Now it is a well-known fact that there were very strong connections between the late Sasanian rulers and the Christians, whose status was definitely better than during the early Sasanian period (Mango, pp. 111, 115-18; Scarcia, 2000, p. 190; Idem, 2004, pp. 117-35; Panaino, pp. 843-62; Tubach, Arafa, and Vashalomidze). Peroz died possibly around 679, and his statue—unfortunately beheaded but recognizable by a Chinese inscription on the back of its pedestal—still embellishes the monumental tomb of Gaozong and his wife at Qiangling near Xi’an. At the same site, according to a Chinese inscription on its back, there is also the mutilated statue of Nanmei, the ‘Grand Head of Persia’ (Bosi da shouling), but nothing precise is known about him. Possibly, he was one of those Persian aristocrats who followed Peroz in China and held important positions at his court and, so, he could have been a member of the Sasanian family too (Forte, 1996b, p. 404; Idem, 1996c, pp. 191-92).

Parthian-influnece-on-China2[Click Picture to Enlarge] Chinese noblemen engaged in horse-archery during the hunt against lions. Parthian horses and cavalry styles profoundly affected China (see Farrokh, Shadows in the Desert: Ancient Persia at War-Персы: Армия великих царей-سایه‌های صحرا-, 2007, pp. 170-171).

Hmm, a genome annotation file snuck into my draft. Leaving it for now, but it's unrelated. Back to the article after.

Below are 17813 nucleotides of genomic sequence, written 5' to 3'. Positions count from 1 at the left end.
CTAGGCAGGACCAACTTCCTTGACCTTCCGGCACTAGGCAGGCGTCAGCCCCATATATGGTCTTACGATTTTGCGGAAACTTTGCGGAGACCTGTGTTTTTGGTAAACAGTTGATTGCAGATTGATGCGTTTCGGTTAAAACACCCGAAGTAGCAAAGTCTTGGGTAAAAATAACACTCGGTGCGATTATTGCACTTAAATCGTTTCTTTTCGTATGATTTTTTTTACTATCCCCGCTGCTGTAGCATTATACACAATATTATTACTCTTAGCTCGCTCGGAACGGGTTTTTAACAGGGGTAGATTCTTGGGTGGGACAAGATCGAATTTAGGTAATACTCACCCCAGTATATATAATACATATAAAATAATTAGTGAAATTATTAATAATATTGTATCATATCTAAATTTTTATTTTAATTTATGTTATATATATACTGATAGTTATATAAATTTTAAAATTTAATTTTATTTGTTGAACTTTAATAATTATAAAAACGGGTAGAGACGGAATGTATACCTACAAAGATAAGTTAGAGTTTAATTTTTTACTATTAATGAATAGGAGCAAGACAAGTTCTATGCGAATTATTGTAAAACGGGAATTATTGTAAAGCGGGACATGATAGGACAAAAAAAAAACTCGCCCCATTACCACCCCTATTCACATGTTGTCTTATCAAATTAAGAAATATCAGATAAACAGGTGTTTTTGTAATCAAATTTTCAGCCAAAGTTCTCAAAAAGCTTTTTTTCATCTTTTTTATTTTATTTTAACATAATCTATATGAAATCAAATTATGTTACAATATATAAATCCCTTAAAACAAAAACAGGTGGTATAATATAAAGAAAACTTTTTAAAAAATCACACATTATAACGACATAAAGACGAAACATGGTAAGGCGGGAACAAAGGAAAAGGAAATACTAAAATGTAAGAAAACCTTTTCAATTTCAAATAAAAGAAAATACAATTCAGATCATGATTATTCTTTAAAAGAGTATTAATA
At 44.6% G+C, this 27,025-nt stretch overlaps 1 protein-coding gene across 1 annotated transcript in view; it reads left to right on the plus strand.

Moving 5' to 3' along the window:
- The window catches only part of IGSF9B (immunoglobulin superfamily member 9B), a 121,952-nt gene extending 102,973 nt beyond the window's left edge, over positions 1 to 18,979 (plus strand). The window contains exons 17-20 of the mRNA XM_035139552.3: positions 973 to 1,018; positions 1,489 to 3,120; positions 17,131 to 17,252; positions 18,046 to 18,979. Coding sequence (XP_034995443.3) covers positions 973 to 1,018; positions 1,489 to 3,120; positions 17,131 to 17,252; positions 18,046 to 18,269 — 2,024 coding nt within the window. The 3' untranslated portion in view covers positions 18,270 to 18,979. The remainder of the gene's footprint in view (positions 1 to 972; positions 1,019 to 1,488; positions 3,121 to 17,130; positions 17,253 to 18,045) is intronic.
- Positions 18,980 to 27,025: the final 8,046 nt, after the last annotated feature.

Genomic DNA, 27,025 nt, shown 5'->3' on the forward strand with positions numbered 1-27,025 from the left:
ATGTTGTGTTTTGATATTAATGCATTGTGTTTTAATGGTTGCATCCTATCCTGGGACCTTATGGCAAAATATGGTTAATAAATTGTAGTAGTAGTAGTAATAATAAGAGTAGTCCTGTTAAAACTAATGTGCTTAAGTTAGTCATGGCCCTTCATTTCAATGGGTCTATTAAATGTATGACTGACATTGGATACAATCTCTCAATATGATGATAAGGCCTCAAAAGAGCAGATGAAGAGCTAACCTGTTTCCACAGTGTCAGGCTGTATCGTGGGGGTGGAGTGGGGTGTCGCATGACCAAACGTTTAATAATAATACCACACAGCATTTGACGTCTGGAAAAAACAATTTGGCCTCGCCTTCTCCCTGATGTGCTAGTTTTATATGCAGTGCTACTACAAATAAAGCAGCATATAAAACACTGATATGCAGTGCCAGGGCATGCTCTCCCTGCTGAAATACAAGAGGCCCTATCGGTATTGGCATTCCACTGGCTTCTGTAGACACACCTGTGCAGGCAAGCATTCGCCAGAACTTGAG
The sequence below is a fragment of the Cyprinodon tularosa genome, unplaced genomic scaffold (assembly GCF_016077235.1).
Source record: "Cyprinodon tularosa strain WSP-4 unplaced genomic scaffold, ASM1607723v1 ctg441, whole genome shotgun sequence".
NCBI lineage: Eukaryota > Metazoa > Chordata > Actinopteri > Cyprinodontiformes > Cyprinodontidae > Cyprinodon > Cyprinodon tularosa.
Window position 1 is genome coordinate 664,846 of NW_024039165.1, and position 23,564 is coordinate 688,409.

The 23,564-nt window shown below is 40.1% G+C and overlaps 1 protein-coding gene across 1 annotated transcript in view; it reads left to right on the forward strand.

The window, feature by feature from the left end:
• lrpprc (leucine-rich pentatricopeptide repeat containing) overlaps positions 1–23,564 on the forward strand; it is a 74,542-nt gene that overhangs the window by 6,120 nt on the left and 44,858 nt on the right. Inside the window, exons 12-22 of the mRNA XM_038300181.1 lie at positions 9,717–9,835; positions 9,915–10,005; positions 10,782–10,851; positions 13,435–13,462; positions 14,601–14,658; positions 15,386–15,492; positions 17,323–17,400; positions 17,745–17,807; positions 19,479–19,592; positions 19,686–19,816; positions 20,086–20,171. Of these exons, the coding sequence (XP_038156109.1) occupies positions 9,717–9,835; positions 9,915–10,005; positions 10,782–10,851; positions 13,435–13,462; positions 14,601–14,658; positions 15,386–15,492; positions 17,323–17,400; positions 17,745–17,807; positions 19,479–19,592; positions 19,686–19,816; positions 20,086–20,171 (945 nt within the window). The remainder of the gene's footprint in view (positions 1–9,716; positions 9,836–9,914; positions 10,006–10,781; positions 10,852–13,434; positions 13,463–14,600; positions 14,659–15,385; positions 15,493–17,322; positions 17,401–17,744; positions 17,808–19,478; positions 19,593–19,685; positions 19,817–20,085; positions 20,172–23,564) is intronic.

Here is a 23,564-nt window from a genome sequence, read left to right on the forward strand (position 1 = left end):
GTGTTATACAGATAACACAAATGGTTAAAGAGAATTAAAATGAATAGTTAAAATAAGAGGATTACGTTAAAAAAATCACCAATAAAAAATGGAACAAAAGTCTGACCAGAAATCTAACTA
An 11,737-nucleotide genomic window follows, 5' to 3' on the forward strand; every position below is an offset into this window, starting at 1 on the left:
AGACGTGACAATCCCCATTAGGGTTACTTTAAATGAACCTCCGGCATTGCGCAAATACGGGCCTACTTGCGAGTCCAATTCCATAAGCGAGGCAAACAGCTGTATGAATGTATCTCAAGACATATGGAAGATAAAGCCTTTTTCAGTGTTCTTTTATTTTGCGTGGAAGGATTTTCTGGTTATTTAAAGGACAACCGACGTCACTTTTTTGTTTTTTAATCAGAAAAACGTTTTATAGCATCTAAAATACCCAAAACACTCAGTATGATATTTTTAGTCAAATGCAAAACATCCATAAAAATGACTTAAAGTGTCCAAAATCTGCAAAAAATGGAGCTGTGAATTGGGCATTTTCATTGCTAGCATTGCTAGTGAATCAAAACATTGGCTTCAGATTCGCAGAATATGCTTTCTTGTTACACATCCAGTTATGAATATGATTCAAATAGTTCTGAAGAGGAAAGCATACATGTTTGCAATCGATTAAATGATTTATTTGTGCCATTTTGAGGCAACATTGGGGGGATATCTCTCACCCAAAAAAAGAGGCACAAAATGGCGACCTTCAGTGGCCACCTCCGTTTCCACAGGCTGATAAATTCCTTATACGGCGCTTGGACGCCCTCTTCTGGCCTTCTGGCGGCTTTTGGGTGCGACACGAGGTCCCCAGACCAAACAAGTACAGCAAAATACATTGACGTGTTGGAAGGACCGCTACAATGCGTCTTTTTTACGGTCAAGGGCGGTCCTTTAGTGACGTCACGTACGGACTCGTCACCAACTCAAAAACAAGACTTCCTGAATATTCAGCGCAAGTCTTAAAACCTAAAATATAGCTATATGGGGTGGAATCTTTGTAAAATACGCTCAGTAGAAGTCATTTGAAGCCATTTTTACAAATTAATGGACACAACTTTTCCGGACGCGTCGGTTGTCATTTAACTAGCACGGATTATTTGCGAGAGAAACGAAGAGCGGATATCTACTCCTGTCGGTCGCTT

The same Chinese chronicle also informs about Peroz’s son, Narseh (called in Chinese sources Ninieshi, Ninieshishi, Nihuanshi, Nilishishi, Nihuangshishi, Nimishi, or Nilishishi), who was a hostage at the Tang court. He is said to have accompanied the Chinese general Pei Xingjian in order to rescue Persia from the Arabs around 679. However, during the crossing of the Turkish territory, in nowadays Kirghizstan, the Chinese general conquered the city of Suyāb/Ak Beshim, taking the Turks and their Tibetan allies by surprise. So, Pei Xingjian left Narseh to regain the throne of Ctesiphon alone, since his true mission had been accomplished. Recent archaeological investigations at Ak Beshim confirmed some of the information in the Chinese sources (Lubo-Lesnichenko, p. 117). The true intentions of the Chinese general could be considered as accurate planning by the Tang court, because the Chinese had had diplomatic exchanges with the Arabs too at least since 651 (Petech, pp. 621-22). In fact, Narseh could never reach proper Persia and fought for twenty years against the Arabs being supported by Turkish lords of Ṭoḵārestān, like his father. A Chinese document discovered in the beginning of 20th century at Astana, near Turfan, makes mention of a so-called ‘Persian army’ (Bosi jun), which crossed the territory of Chinese Turkistan between 677 and 681 (Maspero, pp. 95-97). Possibly, this event could be identified with the passage of Narseh on his way to reestablish the Sasanian dynasty (Jiang, pp. 38-45).